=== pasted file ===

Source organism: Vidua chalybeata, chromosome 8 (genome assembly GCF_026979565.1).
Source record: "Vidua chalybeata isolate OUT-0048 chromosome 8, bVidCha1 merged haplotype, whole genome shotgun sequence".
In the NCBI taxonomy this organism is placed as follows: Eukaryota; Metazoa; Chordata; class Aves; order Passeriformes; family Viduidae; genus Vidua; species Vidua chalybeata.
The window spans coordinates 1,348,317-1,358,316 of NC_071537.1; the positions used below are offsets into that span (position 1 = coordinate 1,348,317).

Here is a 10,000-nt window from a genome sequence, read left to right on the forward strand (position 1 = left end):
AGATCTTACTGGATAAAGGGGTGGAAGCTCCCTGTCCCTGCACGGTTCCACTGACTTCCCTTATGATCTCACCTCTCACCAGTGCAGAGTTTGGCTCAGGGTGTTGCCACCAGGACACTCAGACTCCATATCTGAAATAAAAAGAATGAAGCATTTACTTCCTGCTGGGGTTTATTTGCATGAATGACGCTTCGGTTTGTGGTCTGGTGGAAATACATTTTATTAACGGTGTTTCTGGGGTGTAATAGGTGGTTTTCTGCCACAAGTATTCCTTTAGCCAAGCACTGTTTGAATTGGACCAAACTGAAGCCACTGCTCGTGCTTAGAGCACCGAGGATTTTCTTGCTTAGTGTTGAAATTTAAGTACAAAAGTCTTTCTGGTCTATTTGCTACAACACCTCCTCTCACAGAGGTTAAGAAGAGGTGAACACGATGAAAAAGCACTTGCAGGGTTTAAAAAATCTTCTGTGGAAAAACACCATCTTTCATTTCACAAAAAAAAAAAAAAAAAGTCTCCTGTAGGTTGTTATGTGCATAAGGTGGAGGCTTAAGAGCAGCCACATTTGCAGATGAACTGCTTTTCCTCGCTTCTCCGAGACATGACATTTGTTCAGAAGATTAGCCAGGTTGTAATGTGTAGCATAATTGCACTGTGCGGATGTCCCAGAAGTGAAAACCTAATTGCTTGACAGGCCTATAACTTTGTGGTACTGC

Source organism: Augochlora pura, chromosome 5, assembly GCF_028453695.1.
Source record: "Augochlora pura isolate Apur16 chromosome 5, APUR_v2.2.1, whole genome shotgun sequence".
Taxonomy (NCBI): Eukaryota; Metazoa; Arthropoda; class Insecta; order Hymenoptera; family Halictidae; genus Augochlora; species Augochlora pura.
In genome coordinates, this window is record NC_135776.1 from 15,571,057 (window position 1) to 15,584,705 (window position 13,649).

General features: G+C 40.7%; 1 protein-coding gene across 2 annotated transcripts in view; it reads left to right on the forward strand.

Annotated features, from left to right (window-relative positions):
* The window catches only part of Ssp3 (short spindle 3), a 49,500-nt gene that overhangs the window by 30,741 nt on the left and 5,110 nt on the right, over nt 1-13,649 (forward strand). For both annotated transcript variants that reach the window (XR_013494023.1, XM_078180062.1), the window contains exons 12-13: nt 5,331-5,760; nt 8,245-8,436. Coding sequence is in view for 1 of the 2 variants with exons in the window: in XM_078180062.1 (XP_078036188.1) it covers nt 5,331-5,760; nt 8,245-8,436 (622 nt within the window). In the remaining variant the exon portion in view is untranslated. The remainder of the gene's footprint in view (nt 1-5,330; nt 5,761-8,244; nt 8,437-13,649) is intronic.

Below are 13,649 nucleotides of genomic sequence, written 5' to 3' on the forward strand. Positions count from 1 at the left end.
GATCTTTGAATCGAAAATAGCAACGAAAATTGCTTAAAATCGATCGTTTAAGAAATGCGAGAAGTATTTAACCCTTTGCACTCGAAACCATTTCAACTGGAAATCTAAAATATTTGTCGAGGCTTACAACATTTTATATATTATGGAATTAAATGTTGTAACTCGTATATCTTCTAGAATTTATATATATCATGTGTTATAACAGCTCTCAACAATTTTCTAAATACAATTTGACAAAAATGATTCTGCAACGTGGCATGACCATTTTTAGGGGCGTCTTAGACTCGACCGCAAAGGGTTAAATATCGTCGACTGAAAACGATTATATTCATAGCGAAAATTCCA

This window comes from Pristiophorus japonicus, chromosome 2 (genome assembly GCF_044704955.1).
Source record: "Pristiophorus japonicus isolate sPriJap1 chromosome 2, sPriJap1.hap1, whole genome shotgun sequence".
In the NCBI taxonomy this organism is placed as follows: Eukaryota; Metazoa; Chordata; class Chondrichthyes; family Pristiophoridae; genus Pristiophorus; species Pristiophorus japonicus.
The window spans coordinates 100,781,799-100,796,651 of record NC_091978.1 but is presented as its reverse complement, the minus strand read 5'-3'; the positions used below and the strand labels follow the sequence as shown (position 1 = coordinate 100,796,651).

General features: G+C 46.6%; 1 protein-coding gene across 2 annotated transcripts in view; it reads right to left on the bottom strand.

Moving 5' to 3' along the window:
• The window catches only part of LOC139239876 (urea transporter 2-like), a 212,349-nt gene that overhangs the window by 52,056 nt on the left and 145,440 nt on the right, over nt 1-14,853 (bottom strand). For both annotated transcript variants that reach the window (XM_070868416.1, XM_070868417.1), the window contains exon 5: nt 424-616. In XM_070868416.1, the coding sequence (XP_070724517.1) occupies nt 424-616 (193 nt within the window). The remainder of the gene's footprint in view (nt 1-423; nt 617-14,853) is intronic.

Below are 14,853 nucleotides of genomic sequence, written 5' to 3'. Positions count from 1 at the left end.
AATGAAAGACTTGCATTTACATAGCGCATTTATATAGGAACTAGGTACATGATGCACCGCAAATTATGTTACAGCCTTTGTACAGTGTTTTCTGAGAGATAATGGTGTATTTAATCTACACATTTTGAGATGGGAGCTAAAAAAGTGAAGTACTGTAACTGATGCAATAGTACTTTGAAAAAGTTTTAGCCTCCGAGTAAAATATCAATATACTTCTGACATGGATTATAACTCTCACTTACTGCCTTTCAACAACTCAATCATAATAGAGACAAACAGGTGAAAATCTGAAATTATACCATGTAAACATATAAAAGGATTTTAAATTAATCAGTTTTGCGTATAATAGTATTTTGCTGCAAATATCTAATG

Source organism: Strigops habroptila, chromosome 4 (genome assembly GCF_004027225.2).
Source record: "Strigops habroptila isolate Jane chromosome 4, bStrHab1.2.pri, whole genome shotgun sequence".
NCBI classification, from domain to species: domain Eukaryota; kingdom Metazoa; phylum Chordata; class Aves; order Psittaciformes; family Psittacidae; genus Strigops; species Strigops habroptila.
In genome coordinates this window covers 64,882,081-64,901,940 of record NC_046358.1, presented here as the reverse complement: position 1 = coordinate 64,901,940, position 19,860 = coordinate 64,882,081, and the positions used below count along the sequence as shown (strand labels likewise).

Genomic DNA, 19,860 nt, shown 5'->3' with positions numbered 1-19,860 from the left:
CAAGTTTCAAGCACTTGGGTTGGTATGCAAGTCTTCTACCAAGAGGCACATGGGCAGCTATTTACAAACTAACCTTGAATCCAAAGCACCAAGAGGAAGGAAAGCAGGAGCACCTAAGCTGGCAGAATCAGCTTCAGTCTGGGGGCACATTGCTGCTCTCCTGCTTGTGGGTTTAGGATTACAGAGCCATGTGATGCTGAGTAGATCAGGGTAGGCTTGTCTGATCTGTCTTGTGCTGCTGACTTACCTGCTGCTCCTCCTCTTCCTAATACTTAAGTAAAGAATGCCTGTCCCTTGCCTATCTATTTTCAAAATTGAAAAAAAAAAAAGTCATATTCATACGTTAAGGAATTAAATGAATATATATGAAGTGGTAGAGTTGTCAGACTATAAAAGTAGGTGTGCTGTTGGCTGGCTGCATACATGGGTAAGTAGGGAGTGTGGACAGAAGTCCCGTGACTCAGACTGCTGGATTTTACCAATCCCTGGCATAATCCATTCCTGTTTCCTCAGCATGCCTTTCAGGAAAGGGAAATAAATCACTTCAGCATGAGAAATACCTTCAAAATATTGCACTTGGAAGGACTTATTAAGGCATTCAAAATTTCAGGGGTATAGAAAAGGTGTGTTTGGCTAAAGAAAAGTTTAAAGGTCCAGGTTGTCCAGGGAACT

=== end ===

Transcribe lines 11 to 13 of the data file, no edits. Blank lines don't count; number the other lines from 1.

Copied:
General features: G+C 40.7%; 1 protein-coding gene across 2 annotated transcripts in view; it reads left to right on the forward strand.

Annotated features, from left to right (window-relative positions):
* The window catches only part of Ssp3 (short spindle 3), a 49,500-nt gene that overhangs the window by 30,741 nt on the left and 5,110 nt on the right, over nt 1-13,649 (forward strand). For both annotated transcript variants that reach the window (XR_013494023.1, XM_078180062.1), the window contains exons 12-13: nt 5,331-5,760; nt 8,245-8,436. Coding sequence is in view for 1 of the 2 variants with exons in the window: in XM_078180062.1 (XP_078036188.1) it covers nt 5,331-5,760; nt 8,245-8,436 (622 nt within the window). In the remaining variant the exon portion in view is untranslated. The remainder of the gene's footprint in view (nt 1-5,330; nt 5,761-8,244; nt 8,437-13,649) is intronic.